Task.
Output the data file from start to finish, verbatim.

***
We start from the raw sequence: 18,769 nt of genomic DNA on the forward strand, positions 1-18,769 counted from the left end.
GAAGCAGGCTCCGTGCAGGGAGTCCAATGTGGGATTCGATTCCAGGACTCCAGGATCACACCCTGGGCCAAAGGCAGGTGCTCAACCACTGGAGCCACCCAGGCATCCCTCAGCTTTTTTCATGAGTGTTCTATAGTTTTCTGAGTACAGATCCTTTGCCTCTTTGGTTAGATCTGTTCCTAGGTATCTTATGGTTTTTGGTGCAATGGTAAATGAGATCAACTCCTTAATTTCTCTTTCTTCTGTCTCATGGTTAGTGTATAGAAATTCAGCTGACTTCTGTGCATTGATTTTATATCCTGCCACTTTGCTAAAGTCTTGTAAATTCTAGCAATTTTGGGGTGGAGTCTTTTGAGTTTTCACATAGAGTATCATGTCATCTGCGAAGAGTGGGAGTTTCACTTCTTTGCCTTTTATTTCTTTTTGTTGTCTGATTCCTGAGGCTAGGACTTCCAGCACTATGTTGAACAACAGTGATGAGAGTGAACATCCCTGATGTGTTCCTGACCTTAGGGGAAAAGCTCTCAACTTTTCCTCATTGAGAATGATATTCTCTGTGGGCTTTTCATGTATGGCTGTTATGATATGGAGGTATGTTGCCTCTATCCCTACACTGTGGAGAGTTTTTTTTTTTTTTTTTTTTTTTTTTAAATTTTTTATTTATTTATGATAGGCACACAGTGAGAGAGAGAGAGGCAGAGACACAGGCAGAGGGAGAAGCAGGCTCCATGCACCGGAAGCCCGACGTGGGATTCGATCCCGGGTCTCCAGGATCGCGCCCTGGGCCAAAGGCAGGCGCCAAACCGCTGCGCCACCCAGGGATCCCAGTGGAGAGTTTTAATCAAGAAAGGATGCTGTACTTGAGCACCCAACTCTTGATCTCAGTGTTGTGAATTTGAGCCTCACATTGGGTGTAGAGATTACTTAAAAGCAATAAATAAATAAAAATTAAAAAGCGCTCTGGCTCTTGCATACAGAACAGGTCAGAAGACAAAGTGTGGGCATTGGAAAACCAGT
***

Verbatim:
We start from the raw sequence: 18,769 nt of genomic DNA on the forward strand, positions 1-18,769 counted from the left end.
GAAGCAGGCTCCGTGCAGGGAGTCCAATGTGGGATTCGATTCCAGGACTCCAGGATCACACCCTGGGCCAAAGGCAGGTGCTCAACCACTGGAGCCACCCAGGCATCCCTCAGCTTTTTTCATGAGTGTTCTATAGTTTTCTGAGTACAGATCCTTTGCCTCTTTGGTTAGATCTGTTCCTAGGTATCTTATGGTTTTTGGTGCAATGGTAAATGAGATCAACTCCTTAATTTCTCTTTCTTCTGTCTCATGGTTAGTGTATAGAAATTCAGCTGACTTCTGTGCATTGATTTTATATCCTGCCACTTTGCTAAAGTCTTGTAAATTCTAGCAATTTTGGGGTGGAGTCTTTTGAGTTTTCACATAGAGTATCATGTCATCTGCGAAGAGTGGGAGTTTCACTTCTTTGCCTTTTATTTCTTTTTGTTGTCTGATTCCTGAGGCTAGGACTTCCAGCACTATGTTGAACAACAGTGATGAGAGTGAACATCCCTGATGTGTTCCTGACCTTAGGGGAAAAGCTCTCAACTTTTCCTCATTGAGAATGATATTCTCTGTGGGCTTTTCATGTATGGCTGTTATGATATGGAGGTATGTTGCCTCTATCCCTACACTGTGGAGAGTTTTTTTTTTTTTTTTTTTTTTTTTTAAATTTTTTATTTATTTATGATAGGCACACAGTGAGAGAGAGAGAGGCAGAGACACAGGCAGAGGGAGAAGCAGGCTCCATGCACCGGAAGCCCGACGTGGGATTCGATCCCGGGTCTCCAGGATCGCGCCCTGGGCCAAAGGCAGGCGCCAAACCGCTGCGCCACCCAGGGATCCCAGTGGAGAGTTTTAATCAAGAAAGGATGCTGTACTTGAGCACCCAACTCTTGATCTCAGTGTTGTGAATTTGAGCCTCACATTGGGTGTAGAGATTACTTAAAAGCAATAAATAAATAAAAATTAAAAAGCGCTCTGGCTCTTGCATACAGAACAGGTCAGAAGACAAAGTGTGGGCATTGGAAAACCAGT